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  1. #1
    In the right lane gerv's Avatar
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    Where should the weight go?

    I took my Bianchi Volpe out on a camping trip this weekend. I managed to get the gear down to 32 pounds on the back and about 5 pounds in a handlebar bag on the front.



    Unfortunately, this setup leaves the front end rather "twitchy". In fact, after doing 120 miles this weekend, I notice that it's not my legs that hurt but my arms and shoulders from wrestling with the steering.

    You may also notice that I am kind of top-heavy too. But actually the top weight is only 10.5 pounds. (Although in normal round-town riding, I have abandoned the use of a trunk on the rack because it makes the bike seems too top-heavy.)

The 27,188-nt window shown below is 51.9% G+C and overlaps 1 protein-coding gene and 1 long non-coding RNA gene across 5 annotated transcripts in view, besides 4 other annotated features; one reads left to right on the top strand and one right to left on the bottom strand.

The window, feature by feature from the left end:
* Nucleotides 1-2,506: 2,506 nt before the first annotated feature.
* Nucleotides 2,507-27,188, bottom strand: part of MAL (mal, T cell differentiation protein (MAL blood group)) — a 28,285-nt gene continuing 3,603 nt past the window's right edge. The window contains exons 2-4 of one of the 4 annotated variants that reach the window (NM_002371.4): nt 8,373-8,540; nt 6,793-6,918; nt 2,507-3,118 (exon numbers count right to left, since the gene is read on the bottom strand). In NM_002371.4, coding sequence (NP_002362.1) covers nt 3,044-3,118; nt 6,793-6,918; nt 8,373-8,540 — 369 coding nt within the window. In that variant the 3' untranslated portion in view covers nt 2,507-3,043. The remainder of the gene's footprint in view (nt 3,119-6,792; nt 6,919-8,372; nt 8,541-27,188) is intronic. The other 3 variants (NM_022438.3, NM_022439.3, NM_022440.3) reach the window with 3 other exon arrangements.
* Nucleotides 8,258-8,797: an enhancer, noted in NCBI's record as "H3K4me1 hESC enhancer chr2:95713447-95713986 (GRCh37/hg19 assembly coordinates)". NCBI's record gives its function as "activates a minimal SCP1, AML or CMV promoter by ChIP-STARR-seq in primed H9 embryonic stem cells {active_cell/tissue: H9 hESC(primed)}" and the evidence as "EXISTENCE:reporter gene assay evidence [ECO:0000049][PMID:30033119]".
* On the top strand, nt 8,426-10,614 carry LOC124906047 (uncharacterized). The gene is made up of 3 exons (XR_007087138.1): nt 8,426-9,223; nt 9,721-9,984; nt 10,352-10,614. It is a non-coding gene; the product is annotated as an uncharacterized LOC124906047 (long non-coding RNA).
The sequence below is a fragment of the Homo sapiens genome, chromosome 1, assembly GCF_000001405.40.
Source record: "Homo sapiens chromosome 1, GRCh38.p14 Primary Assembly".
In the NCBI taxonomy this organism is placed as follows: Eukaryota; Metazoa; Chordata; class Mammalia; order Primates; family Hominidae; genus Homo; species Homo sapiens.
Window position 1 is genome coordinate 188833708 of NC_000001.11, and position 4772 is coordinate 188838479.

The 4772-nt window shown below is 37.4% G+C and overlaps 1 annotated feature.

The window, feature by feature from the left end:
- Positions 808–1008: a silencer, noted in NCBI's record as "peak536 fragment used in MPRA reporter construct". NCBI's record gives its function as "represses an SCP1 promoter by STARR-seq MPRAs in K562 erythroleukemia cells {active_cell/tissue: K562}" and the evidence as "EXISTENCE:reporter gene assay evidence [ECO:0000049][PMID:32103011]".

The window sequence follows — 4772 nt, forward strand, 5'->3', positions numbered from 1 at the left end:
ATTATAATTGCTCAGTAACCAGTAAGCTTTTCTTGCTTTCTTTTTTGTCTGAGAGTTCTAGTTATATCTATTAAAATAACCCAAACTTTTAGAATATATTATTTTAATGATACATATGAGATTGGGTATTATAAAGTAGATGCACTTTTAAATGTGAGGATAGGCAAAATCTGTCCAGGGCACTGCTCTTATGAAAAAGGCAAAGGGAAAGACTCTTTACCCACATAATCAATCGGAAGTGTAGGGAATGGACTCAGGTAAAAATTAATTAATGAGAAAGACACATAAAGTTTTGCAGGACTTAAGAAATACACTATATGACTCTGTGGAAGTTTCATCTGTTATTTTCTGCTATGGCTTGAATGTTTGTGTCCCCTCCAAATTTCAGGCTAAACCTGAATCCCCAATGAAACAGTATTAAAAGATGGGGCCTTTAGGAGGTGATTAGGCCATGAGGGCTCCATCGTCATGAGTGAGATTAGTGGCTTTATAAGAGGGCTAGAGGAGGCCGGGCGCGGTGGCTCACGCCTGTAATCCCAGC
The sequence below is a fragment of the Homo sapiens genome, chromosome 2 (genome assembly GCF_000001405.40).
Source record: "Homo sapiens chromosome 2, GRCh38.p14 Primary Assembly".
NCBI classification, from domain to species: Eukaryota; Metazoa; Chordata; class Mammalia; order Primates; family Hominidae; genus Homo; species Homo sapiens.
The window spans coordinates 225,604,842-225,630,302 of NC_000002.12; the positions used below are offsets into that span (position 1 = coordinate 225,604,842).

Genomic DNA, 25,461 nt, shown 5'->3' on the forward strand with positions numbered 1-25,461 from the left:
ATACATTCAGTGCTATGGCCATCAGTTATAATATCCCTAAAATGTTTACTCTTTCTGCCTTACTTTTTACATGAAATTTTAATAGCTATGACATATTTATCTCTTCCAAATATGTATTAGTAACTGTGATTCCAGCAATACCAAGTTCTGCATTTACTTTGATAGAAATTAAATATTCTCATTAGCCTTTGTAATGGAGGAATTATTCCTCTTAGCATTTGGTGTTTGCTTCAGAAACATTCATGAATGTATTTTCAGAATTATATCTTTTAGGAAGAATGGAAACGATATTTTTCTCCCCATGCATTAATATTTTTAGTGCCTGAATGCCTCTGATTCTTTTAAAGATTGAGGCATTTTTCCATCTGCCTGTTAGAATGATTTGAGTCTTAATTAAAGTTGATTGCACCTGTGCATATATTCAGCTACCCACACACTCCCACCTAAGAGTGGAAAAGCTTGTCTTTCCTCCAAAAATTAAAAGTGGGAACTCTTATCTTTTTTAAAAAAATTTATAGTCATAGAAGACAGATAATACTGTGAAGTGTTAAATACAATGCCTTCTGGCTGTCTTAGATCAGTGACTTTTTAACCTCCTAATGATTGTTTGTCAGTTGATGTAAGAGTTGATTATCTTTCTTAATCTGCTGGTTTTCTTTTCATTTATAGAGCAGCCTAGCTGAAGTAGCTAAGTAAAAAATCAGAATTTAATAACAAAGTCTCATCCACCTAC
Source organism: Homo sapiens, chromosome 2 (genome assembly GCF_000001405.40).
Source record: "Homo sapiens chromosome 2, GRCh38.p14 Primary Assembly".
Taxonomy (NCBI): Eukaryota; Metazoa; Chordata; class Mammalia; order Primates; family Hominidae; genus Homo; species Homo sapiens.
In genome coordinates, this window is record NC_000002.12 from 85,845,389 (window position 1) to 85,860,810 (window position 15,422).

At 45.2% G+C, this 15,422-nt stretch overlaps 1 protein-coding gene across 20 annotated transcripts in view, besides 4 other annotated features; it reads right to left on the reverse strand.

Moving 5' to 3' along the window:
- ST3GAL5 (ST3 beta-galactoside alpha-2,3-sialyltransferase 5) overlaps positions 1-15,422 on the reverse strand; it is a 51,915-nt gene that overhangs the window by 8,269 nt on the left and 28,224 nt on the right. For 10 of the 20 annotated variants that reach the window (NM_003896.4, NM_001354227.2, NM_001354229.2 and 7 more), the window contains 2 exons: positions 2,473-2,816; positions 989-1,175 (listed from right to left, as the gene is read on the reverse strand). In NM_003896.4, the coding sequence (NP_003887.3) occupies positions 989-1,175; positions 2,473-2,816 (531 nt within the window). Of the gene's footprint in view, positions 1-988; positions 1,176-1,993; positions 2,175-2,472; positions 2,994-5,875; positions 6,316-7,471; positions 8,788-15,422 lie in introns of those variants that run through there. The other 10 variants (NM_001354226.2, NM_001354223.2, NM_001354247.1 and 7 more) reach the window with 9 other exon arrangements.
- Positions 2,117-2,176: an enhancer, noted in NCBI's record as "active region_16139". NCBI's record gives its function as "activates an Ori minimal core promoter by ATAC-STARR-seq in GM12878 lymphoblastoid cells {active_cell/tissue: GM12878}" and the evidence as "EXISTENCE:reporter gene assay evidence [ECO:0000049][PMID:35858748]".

Any suggestions? Should I move some of this weight up front? Abandon the handlebar bag? Get a new bike?

  2. #2
    Senior Member neilfein's Avatar
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    I find that putting a lot of the stuff up front helps a lot. My touring buddy likes tossing all his stuff in his trailer.

    Is that an REI half dome? How do you like it?
    Tour Journals, Blog, ride pix

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  3. #3
    In the right lane gerv's Avatar
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    Quote Originally Posted by neilfein View Post
    Is that an REI half dome? How do you like it?
    That is an REI Taj 3 person tent. Plus side: seems like good quality, 2 doors, lots of room, survived rain, $159 at REI Outlet. Downside: 7.5 pounds.

  4. #4
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    Front rack & panniers will make it nicer. The combo of heavy rear rack plus heavy handlebar bag is probably the worst case.